Guest Post: Plasmids, and why they’re so good for you
A guest post by Ine:
Well, maybe not exactly you, but probably someone you know. Indeed, their life may even depend upon them. But let us first back up a bit, to get some background on these "plasmids" and the technology around them.
During the 60's, a lot of biotechnological research centred around a better understanding of DNA, the code that is our blueprint, and that primarily makes proteins which run our lives from day to day. A lot of breakthroughs happened in this period, and we were among other things able to understand approximately which part of a gene coded for which part in the corresponding protein. This made it possible to make genes synthetically, or in other words, outside of living cells. At the time that this discovery was made it was very exciting, but not terribly useful. Not surprisingly, a test tube full of synthesized genes will mostly just sit there all day, doing nothing. It also became apparent that expressing genes is nearly impossible without the network inside living cells. This is where plasmids became important.
Bacteria primarily have one big chromosome, which contains all their necessary genes. Plasmids are small rings of DNA inside bacteria, which are not part of the chromosome. They replicate on their own and make proteins on their own. Plasmids sometimes have genes that are useful for the bacteria, like making the bacteria able to digest plutonium or oil. However, since most bacteria live outside of, say, nuclear reactors, the plasmids are not necessary for survival. This means that bacteria can survive even when losing their plasmids, and actually, about half of all bacteria don't have them at all. Altogether, bacteria are very little fazed by what goes in and out of them.
And having the opportunity to remove and reinsert pieces of DNA from organisms – without the consequence of their death – has its uses. This is especially true when we also have the ability to make genes from scratch. In the 70's, the combination of all these discoveries made it possible to put synthesized genes inside bacteria. It was done by taking the plasmids out of the bacteria, splicing the desired gene into them, and putting them back into the bacteria again. These bacteria would then produce whatever protein the gene coded for. Then, if you were to put your bacteria in a tank with some nutrients, you would get more protein than you could shake a stick at.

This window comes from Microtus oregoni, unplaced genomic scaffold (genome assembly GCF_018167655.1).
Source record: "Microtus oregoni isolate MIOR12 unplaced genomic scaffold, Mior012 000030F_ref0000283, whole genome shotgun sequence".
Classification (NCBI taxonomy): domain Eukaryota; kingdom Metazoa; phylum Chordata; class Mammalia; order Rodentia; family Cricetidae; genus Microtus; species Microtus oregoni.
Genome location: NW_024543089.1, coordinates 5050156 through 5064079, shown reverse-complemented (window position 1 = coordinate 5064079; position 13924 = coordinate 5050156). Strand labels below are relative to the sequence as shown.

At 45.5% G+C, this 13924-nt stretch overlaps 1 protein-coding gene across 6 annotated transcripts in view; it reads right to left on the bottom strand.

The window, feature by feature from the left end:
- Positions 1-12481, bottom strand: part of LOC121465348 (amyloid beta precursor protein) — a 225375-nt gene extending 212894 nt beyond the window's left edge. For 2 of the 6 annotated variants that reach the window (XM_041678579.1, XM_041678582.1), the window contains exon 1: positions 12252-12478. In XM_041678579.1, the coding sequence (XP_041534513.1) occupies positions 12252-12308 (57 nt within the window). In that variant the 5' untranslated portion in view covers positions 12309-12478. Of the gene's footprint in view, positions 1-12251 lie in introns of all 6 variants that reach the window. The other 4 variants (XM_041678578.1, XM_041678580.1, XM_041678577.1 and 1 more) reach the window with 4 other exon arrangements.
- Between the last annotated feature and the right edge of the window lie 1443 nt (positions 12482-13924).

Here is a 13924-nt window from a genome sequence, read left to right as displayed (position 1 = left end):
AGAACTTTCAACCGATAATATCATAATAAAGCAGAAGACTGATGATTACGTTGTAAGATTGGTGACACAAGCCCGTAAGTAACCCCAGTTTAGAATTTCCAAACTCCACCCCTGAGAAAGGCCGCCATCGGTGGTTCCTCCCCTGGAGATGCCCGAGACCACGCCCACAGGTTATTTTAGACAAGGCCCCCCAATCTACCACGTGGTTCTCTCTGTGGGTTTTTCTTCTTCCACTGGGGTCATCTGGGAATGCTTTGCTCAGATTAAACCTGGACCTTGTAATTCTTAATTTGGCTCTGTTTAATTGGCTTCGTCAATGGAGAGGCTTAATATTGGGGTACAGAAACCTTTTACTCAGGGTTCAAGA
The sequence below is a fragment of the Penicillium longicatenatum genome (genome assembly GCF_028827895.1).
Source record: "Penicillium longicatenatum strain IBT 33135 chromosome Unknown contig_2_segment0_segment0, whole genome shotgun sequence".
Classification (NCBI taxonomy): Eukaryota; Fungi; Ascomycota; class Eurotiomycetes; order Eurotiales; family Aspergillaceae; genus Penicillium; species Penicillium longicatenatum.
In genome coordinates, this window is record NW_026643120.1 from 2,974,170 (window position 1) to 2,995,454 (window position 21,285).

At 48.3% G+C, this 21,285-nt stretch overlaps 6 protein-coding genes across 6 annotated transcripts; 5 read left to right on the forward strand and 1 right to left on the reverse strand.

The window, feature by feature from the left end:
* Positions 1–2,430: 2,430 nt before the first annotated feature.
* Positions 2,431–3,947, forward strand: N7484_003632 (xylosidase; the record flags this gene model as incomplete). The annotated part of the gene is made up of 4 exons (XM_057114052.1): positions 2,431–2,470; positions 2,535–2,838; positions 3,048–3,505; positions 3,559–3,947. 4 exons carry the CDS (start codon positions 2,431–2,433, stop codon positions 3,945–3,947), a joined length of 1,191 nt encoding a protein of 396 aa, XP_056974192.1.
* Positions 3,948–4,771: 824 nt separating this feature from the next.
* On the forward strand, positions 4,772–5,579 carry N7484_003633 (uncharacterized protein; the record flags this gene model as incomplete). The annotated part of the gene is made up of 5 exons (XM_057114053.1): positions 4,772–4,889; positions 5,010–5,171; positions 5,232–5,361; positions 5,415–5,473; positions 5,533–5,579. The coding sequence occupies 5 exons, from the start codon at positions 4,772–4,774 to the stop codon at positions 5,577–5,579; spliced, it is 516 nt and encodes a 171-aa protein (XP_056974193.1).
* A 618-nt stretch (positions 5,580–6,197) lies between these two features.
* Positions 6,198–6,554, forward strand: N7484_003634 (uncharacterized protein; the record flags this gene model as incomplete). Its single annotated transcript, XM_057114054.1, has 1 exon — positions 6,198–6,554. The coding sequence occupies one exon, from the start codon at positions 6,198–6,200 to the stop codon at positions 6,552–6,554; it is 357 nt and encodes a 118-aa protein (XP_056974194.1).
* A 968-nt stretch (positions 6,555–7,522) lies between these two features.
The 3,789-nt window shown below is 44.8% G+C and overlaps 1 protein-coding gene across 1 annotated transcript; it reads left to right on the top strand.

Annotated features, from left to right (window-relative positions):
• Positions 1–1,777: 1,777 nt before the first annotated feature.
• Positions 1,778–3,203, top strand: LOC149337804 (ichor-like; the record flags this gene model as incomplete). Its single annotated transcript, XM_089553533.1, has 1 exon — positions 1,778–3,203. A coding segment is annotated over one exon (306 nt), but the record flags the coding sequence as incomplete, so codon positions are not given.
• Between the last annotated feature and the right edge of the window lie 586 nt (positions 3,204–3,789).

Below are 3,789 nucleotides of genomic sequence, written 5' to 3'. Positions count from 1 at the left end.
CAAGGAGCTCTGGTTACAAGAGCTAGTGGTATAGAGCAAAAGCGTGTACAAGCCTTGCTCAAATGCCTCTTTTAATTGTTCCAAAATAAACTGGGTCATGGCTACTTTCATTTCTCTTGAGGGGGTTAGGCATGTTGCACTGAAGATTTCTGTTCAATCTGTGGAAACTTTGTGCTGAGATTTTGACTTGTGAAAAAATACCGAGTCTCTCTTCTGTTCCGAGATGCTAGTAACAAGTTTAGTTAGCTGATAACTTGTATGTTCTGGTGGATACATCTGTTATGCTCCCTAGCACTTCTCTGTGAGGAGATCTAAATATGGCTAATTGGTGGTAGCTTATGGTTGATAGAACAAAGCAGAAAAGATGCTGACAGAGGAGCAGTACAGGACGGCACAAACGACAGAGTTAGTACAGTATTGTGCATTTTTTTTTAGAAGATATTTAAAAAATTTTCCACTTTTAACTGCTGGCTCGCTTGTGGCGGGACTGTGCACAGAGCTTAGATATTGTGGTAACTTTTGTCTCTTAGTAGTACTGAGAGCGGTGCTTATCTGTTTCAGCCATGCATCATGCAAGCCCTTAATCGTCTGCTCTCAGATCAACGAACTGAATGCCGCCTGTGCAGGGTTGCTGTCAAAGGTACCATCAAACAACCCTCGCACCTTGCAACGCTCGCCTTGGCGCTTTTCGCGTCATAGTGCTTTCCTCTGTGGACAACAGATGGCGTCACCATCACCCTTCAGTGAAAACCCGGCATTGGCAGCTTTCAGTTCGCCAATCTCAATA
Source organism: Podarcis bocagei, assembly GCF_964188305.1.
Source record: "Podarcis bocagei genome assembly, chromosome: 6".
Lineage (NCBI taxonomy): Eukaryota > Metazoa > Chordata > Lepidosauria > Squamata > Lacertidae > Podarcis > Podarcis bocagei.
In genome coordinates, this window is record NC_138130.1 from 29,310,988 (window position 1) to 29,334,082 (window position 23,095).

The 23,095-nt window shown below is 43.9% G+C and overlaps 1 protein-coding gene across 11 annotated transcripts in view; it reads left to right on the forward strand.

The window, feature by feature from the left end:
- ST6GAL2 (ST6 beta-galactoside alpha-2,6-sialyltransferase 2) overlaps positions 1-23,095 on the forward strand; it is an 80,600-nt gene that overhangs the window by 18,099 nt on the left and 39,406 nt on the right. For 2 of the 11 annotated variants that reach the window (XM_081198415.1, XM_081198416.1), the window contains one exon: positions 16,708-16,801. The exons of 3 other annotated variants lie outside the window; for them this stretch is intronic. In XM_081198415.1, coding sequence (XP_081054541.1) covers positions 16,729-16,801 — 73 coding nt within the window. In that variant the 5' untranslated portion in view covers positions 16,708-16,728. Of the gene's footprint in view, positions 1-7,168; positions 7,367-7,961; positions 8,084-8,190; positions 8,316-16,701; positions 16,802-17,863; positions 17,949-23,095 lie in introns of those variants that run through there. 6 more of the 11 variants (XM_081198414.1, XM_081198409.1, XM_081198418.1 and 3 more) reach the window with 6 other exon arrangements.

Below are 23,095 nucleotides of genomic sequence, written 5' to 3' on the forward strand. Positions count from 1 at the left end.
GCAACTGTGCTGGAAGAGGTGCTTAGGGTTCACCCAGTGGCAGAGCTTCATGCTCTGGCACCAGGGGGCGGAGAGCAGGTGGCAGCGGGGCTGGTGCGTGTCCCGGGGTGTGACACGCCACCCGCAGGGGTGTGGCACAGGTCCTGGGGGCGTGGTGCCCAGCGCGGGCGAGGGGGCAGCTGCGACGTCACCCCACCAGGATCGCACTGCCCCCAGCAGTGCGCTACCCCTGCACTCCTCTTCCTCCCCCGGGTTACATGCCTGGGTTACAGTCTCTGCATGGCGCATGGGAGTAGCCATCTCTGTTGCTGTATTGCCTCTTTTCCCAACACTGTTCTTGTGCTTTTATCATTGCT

So what? you may say to all this. Well, say that the protein that you made is called insulin. Insulin is a protein that is pretty important to us, and you usually get type 1 diabetes when your body can't produce it. It is so important to us that the most efficient treatment for this disease is daily injections of insulin. Amazingly, before we were able to synthesize insulin, it was usually harvested from dead pigs. Yuck. Of course, because of demand being higher than availability, getting diabetes type 1 almost surely lead to a slow and painful death. And this was just about thirty years ago.
Today, a lot of life-saving proteins are made using this, or similar techniques, which go under the collective term recombinant DNA technology. Interferon, which is used on tumour cells, Factor VIII for haemophiliacs, growth hormones and so on. This saves and improves an unimaginable number of people every year. All because of little rings of DNA floating around inside bacteria.
Ine is a second-year university student who spends most of her time far north and in really, really bad weather. She has been interested in science for most of her life, and loves being able to discover new things every day. The enthusiasm for critical thinking tagged along almost inevitably, which means that she often grumbles about creationism and other kinds of woo. When she has some spare time, Ine does taekwondo, draws and reads. That is, when she's not spending way too much time geeking on her computer.
Featured image credit: Wikimedia Commons